Get a free, confidential consultation.

SAMHSA Helps Get Students on Behavioral Health Career Track

For teens who aren’t yet sure what they want to do with their futures but know they want to make a difference, the Substance Abuse and Mental Health Services Administration (SAMHSA) has a suggestion: consider a career as an addiction or mental health counselor.

“I think people too often have the perception around behavioral health that it’s hard and it’s tough and it’s not fun,” said Anne Herron, SAMHSA’s director of the division of regional and national policy liaison. “We really want to counter that. It’s an incredibly rewarding profession. And I think anyone who has been working in the area can attest: To watch somebody reclaim their life is like nothing else you’ve ever seen.”

To spread that message, SAMHSA has partnered with HOSA: Future Health Professionals, an organization that goes into high schools to educate students about healthcare careers as just one part of its mission to increase the knowledge, skill and leadership abilities of those who will one day be healthcare providers.

“HOSA was really excited to join with us to include addiction counselors and mental health counselors among the health professions that they are highlighting in their activities in the schools,” Herron said. And HOSA’s reach is substantial. “The last numbers I saw, it’s in over 9,000 high schools in the country with over 200,000 students participating.”

An In-Demand Occupation

Through the program, students don’t just learn about the opportunities that exist in the behavioral health field, they learn that such workers have never been more needed. That’s due to a combination of factors. One, sadly, is a national addiction epidemic that is being fueled by dramatic increases in prescription opioid and heroin use.

Also playing a role in demand is the Affordable Care Act, which made addiction and mental health coverage an essential benefit in many insurance policies, and mental health parity laws, which require most insurers to cover mental health and addiction issues at the same levels as other medical services.

Better awareness within the medical community is also sparking a need for those with behavioral health expertise.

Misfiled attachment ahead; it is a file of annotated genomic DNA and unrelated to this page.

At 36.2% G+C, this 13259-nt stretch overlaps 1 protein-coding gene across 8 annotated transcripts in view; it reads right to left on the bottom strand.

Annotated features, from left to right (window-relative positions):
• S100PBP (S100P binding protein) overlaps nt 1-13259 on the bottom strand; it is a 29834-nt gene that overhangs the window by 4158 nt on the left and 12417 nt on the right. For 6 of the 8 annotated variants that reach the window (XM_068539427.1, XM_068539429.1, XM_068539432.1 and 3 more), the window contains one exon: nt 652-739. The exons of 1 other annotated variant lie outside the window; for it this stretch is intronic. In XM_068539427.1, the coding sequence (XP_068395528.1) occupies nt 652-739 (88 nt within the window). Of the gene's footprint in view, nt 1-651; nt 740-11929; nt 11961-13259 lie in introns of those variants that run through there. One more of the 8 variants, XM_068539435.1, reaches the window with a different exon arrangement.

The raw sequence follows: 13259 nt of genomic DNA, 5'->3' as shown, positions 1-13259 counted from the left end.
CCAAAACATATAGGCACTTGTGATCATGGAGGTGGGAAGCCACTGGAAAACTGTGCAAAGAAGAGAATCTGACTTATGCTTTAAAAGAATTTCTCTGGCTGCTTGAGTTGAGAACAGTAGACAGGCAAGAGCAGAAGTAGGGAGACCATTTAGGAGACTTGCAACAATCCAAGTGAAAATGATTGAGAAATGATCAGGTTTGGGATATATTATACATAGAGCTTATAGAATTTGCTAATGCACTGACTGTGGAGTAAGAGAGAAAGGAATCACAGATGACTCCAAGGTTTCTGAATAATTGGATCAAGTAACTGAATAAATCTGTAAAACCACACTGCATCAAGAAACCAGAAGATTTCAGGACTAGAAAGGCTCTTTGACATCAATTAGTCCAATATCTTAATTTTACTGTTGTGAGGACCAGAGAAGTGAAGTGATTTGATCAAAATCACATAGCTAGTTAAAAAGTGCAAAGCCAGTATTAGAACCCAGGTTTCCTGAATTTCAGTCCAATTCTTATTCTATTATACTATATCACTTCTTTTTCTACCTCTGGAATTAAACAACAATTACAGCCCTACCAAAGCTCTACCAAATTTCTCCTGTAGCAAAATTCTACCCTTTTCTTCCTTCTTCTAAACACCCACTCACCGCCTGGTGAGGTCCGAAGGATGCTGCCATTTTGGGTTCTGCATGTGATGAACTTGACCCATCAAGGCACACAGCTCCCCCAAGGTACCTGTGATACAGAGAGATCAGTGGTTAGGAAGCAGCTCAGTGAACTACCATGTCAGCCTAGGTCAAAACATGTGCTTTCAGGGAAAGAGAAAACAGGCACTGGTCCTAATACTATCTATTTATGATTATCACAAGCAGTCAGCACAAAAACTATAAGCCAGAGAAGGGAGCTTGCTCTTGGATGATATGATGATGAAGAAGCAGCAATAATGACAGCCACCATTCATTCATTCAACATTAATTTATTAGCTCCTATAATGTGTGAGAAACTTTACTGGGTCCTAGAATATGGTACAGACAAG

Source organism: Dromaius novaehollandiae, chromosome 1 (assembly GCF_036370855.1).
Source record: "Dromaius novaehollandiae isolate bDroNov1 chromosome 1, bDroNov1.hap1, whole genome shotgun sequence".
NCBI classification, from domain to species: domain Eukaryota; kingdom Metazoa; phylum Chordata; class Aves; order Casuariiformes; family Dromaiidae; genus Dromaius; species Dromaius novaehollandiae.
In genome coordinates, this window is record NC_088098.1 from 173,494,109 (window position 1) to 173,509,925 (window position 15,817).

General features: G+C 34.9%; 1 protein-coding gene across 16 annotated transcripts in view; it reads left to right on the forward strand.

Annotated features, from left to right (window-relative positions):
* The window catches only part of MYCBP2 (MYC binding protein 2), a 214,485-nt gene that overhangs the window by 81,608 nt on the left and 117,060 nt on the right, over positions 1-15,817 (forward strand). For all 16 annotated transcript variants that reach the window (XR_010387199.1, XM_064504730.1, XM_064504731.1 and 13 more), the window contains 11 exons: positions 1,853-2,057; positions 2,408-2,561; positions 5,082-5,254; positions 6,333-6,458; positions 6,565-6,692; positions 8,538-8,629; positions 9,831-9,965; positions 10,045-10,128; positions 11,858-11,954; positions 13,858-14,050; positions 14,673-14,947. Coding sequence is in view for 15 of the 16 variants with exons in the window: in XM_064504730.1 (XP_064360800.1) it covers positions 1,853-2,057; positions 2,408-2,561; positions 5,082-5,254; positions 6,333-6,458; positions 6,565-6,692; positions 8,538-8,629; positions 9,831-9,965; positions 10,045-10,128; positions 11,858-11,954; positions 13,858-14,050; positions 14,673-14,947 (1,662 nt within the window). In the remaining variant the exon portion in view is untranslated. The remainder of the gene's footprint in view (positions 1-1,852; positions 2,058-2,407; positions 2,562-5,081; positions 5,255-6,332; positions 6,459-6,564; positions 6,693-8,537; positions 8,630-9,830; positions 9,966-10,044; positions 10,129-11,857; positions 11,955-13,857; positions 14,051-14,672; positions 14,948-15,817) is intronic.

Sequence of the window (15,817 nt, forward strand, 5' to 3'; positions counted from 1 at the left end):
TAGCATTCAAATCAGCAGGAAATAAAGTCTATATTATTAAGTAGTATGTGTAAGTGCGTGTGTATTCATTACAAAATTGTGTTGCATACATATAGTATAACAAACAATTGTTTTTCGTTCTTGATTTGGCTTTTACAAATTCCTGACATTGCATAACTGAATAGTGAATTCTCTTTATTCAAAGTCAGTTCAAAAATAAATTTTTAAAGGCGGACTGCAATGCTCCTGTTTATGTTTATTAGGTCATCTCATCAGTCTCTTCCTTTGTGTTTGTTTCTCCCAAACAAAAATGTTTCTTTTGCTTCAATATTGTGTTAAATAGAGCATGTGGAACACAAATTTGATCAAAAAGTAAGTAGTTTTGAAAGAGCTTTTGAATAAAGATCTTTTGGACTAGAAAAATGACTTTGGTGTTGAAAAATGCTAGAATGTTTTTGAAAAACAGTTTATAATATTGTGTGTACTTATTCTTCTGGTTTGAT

“What we’re seeing, particularly in primary care settings, is that physicians, nurse practitioners and other health professions are more clearly beginning to see the link between addiction and mental health and other chronic diseases,” Herron explained. “They are saying, ‘You know, if we treat these at the same time and in an integrated way, people get better and they get better faster.’ So I think it’s a combination that we’ve always had the demand, but now we’ve got the demand in other places as well.”

While exact statistics about how many people ultimately are needed to fill the gap aren’t yet available, what is clear is the need for skilled workers is great. “Right at this point, only about 10% of the people who identify a need for substance abuse treatment are able to access it,” Herron said.

The program teaches students that a broad range of addiction and mental health careers is available, some open to high school graduates willing to get special certifications, and others that require undergraduate or advanced degrees.

Another key concept promoted is this, Herron said: “No matter what profession you enter into, if it’s a health profession, you need to have some knowledge and expertise around behavioral health.”

Learning and Prevention

Feedback from the program so far has been “incredibly positive,” Herron said, and students have responded enthusiastically to special activities designed to boost understanding, including a range of competitive events such as the behavioral health knowledge test. “It really is just an opportunity for students to learn about mental health and substance abuse issues — prevention, treatment and recovery — and to kind of have a fun way of competing with each other,” Herron said. The contestants advance level by level until a national winner is named.

In some areas of the country, the program also helps connect high schools with local treatment and prevention communities “so students who really want to get a better sense of what goes on in a prevention program or a treatment program have the opportunity to learn,” Herron said.

And there’s another plus to educating students about mental health and addiction careers, Herron said. It’s also a way to teach them about the risks of substance use.

“Any time we can get kids to really understand what goes on in your body and brain when you’re using substances, that’s just very helpful, regardless of whether they choose to make it a profession or enter the career,” Herron said. “So I think there is certainly a preventive aspect to this.”

By Kendal Patterson

Follow Kendal at @kendalpatterson

Posted on May 3rd, 2016

Get a free, confidential consultation.
Call 844-876-5568 or fill out the form below.